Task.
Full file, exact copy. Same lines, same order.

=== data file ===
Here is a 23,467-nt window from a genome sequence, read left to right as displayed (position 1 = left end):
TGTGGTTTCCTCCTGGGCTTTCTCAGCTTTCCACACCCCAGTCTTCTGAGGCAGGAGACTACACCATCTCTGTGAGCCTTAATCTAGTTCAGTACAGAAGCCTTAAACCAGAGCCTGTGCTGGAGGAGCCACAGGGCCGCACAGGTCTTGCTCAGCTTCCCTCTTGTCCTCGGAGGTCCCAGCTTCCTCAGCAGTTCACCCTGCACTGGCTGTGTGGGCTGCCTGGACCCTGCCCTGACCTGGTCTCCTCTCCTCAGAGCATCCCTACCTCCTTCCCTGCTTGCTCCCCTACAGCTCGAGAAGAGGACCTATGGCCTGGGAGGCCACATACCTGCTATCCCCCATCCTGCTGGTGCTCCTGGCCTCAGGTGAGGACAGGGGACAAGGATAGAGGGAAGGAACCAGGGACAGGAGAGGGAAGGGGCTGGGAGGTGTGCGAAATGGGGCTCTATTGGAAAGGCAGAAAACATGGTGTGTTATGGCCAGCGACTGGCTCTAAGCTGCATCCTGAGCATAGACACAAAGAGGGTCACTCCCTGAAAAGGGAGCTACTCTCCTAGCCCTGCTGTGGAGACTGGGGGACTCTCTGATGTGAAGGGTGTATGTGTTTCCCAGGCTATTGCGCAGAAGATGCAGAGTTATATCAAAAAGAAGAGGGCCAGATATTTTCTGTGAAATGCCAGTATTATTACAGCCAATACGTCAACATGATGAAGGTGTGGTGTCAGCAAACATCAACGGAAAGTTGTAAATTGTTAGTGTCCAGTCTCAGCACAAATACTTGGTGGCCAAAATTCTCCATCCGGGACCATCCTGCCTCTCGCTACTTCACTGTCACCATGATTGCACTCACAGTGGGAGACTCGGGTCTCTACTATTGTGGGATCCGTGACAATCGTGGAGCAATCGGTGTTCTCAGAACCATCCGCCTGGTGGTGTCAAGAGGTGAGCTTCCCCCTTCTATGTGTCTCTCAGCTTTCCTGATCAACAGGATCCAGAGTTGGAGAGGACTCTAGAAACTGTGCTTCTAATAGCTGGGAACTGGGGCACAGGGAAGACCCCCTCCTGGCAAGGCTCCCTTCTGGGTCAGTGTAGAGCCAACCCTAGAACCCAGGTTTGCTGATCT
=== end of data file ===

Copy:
Here is a 23,467-nt window from a genome sequence, read left to right as displayed (position 1 = left end):
TGTGGTTTCCTCCTGGGCTTTCTCAGCTTTCCACACCCCAGTCTTCTGAGGCAGGAGACTACACCATCTCTGTGAGCCTTAATCTAGTTCAGTACAGAAGCCTTAAACCAGAGCCTGTGCTGGAGGAGCCACAGGGCCGCACAGGTCTTGCTCAGCTTCCCTCTTGTCCTCGGAGGTCCCAGCTTCCTCAGCAGTTCACCCTGCACTGGCTGTGTGGGCTGCCTGGACCCTGCCCTGACCTGGTCTCCTCTCCTCAGAGCATCCCTACCTCCTTCCCTGCTTGCTCCCCTACAGCTCGAGAAGAGGACCTATGGCCTGGGAGGCCACATACCTGCTATCCCCCATCCTGCTGGTGCTCCTGGCCTCAGGTGAGGACAGGGGACAAGGATAGAGGGAAGGAACCAGGGACAGGAGAGGGAAGGGGCTGGGAGGTGTGCGAAATGGGGCTCTATTGGAAAGGCAGAAAACATGGTGTGTTATGGCCAGCGACTGGCTCTAAGCTGCATCCTGAGCATAGACACAAAGAGGGTCACTCCCTGAAAAGGGAGCTACTCTCCTAGCCCTGCTGTGGAGACTGGGGGACTCTCTGATGTGAAGGGTGTATGTGTTTCCCAGGCTATTGCGCAGAAGATGCAGAGTTATATCAAAAAGAAGAGGGCCAGATATTTTCTGTGAAATGCCAGTATTATTACAGCCAATACGTCAACATGATGAAGGTGTGGTGTCAGCAAACATCAACGGAAAGTTGTAAATTGTTAGTGTCCAGTCTCAGCACAAATACTTGGTGGCCAAAATTCTCCATCCGGGACCATCCTGCCTCTCGCTACTTCACTGTCACCATGATTGCACTCACAGTGGGAGACTCGGGTCTCTACTATTGTGGGATCCGTGACAATCGTGGAGCAATCGGTGTTCTCAGAACCATCCGCCTGGTGGTGTCAAGAGGTGAGCTTCCCCCTTCTATGTGTCTCTCAGCTTTCCTGATCAACAGGATCCAGAGTTGGAGAGGACTCTAGAAACTGTGCTTCTAATAGCTGGGAACTGGGGCACAGGGAAGACCCCCTCCTGGCAAGGCTCCCTTCTGGGTCAGTGTAGAGCCAACCCTAGAACCCAGGTTTGCTGATCT